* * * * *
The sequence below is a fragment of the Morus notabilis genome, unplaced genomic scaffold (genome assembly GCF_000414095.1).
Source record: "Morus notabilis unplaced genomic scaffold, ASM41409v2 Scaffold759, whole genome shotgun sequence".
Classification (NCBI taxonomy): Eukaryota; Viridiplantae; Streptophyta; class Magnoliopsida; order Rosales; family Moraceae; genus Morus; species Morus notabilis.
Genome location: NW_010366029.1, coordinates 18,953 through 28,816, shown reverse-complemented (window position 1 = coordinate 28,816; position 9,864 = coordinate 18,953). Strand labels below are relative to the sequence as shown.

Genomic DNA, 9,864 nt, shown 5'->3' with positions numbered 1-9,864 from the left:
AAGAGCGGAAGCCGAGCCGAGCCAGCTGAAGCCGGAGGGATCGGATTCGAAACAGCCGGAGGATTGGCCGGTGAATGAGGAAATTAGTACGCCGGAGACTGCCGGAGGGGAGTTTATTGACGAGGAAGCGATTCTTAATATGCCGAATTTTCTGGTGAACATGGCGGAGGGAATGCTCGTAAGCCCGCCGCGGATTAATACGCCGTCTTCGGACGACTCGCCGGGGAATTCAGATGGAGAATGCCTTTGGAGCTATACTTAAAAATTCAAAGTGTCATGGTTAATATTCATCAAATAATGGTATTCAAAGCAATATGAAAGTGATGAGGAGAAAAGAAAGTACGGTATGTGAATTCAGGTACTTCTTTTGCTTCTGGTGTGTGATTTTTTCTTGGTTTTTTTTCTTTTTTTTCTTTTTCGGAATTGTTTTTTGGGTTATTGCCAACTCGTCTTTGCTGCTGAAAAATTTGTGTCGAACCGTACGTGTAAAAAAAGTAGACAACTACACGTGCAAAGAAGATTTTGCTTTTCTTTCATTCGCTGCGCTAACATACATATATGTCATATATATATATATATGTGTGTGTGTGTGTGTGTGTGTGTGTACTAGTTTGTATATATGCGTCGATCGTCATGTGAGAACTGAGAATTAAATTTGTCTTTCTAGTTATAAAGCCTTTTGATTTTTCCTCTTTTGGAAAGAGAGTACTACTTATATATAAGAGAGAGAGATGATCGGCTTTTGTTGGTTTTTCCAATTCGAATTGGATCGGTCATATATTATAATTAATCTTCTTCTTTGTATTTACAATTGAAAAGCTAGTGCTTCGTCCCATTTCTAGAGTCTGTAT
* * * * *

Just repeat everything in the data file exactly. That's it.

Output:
The sequence below is a fragment of the Morus notabilis genome, unplaced genomic scaffold (genome assembly GCF_000414095.1).
Source record: "Morus notabilis unplaced genomic scaffold, ASM41409v2 Scaffold759, whole genome shotgun sequence".
Classification (NCBI taxonomy): Eukaryota; Viridiplantae; Streptophyta; class Magnoliopsida; order Rosales; family Moraceae; genus Morus; species Morus notabilis.
Genome location: NW_010366029.1, coordinates 18,953 through 28,816, shown reverse-complemented (window position 1 = coordinate 28,816; position 9,864 = coordinate 18,953). Strand labels below are relative to the sequence as shown.

Genomic DNA, 9,864 nt, shown 5'->3' with positions numbered 1-9,864 from the left:
AAGAGCGGAAGCCGAGCCGAGCCAGCTGAAGCCGGAGGGATCGGATTCGAAACAGCCGGAGGATTGGCCGGTGAATGAGGAAATTAGTACGCCGGAGACTGCCGGAGGGGAGTTTATTGACGAGGAAGCGATTCTTAATATGCCGAATTTTCTGGTGAACATGGCGGAGGGAATGCTCGTAAGCCCGCCGCGGATTAATACGCCGTCTTCGGACGACTCGCCGGGGAATTCAGATGGAGAATGCCTTTGGAGCTATACTTAAAAATTCAAAGTGTCATGGTTAATATTCATCAAATAATGGTATTCAAAGCAATATGAAAGTGATGAGGAGAAAAGAAAGTACGGTATGTGAATTCAGGTACTTCTTTTGCTTCTGGTGTGTGATTTTTTCTTGGTTTTTTTTCTTTTTTTTCTTTTTCGGAATTGTTTTTTGGGTTATTGCCAACTCGTCTTTGCTGCTGAAAAATTTGTGTCGAACCGTACGTGTAAAAAAAGTAGACAACTACACGTGCAAAGAAGATTTTGCTTTTCTTTCATTCGCTGCGCTAACATACATATATGTCATATATATATATATATGTGTGTGTGTGTGTGTGTGTGTGTGTACTAGTTTGTATATATGCGTCGATCGTCATGTGAGAACTGAGAATTAAATTTGTCTTTCTAGTTATAAAGCCTTTTGATTTTTCCTCTTTTGGAAAGAGAGTACTACTTATATATAAGAGAGAGAGATGATCGGCTTTTGTTGGTTTTTCCAATTCGAATTGGATCGGTCATATATTATAATTAATCTTCTTCTTTGTATTTACAATTGAAAAGCTAGTGCTTCGTCCCATTTCTAGAGTCTGTAT